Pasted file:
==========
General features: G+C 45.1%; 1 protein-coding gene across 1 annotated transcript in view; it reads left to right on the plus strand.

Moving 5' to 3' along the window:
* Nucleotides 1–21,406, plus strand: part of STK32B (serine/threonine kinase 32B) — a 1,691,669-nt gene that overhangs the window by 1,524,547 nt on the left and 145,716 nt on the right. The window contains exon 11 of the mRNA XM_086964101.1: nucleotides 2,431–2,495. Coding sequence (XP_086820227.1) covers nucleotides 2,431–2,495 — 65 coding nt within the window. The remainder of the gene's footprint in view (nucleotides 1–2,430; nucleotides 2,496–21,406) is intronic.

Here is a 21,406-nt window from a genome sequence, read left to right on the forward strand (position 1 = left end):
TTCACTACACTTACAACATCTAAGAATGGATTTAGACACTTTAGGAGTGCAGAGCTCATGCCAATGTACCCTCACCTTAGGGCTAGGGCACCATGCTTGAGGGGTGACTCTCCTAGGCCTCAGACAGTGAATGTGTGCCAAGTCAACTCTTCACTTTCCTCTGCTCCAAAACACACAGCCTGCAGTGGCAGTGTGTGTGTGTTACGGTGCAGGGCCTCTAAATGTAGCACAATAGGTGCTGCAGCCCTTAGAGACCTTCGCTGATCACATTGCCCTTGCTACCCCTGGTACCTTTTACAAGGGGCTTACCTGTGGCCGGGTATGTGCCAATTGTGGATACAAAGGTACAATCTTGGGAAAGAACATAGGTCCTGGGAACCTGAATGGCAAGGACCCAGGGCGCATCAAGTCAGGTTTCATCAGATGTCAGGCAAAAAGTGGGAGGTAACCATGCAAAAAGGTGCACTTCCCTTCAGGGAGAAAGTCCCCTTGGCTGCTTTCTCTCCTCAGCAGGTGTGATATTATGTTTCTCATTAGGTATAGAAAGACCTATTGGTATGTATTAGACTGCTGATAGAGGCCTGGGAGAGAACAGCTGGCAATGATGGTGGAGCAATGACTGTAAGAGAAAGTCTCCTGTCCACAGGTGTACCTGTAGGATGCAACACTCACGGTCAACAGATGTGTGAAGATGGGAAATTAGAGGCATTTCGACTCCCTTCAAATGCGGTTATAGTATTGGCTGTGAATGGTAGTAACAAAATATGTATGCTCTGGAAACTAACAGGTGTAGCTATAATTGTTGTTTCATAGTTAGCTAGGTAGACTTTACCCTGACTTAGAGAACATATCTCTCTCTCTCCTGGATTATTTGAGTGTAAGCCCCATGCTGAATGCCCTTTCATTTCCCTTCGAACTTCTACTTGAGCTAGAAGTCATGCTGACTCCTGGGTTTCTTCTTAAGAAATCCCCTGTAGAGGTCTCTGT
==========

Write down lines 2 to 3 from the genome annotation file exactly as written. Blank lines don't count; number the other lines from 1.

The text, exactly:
Moving 5' to 3' along the window:
* Nucleotides 1–21,406, plus strand: part of STK32B (serine/threonine kinase 32B) — a 1,691,669-nt gene that overhangs the window by 1,524,547 nt on the left and 145,716 nt on the right. The window contains exon 11 of the mRNA XM_086964101.1: nucleotides 2,431–2,495. Coding sequence (XP_086820227.1) covers nucleotides 2,431–2,495 — 65 coding nt within the window. The remainder of the gene's footprint in view (nucleotides 1–2,430; nucleotides 2,496–21,406) is intronic.